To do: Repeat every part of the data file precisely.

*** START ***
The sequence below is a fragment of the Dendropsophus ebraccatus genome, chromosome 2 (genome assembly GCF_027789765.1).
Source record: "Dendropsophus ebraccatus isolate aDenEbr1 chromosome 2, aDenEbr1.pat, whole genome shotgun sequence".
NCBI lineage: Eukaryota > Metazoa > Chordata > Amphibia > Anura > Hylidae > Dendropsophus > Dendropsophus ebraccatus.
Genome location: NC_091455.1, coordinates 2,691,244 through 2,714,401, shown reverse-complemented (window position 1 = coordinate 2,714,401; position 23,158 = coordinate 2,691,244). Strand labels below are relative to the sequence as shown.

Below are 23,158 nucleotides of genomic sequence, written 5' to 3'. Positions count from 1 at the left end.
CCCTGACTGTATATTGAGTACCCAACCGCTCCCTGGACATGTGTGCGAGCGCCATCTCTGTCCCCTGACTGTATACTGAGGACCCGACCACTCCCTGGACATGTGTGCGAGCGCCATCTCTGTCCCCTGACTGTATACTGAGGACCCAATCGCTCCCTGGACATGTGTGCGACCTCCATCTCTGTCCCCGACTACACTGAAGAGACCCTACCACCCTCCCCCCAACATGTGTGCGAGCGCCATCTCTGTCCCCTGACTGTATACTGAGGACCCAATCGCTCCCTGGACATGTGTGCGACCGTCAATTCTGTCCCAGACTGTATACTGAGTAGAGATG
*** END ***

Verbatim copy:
The sequence below is a fragment of the Dendropsophus ebraccatus genome, chromosome 2 (genome assembly GCF_027789765.1).
Source record: "Dendropsophus ebraccatus isolate aDenEbr1 chromosome 2, aDenEbr1.pat, whole genome shotgun sequence".
NCBI lineage: Eukaryota > Metazoa > Chordata > Amphibia > Anura > Hylidae > Dendropsophus > Dendropsophus ebraccatus.
Genome location: NC_091455.1, coordinates 2,691,244 through 2,714,401, shown reverse-complemented (window position 1 = coordinate 2,714,401; position 23,158 = coordinate 2,691,244). Strand labels below are relative to the sequence as shown.

Below are 23,158 nucleotides of genomic sequence, written 5' to 3'. Positions count from 1 at the left end.
CCCTGACTGTATATTGAGTACCCAACCGCTCCCTGGACATGTGTGCGAGCGCCATCTCTGTCCCCTGACTGTATACTGAGGACCCGACCACTCCCTGGACATGTGTGCGAGCGCCATCTCTGTCCCCTGACTGTATACTGAGGACCCAATCGCTCCCTGGACATGTGTGCGACCTCCATCTCTGTCCCCGACTACACTGAAGAGACCCTACCACCCTCCCCCCAACATGTGTGCGAGCGCCATCTCTGTCCCCTGACTGTATACTGAGGACCCAATCGCTCCCTGGACATGTGTGCGACCGTCAATTCTGTCCCAGACTGTATACTGAGTAGAGATG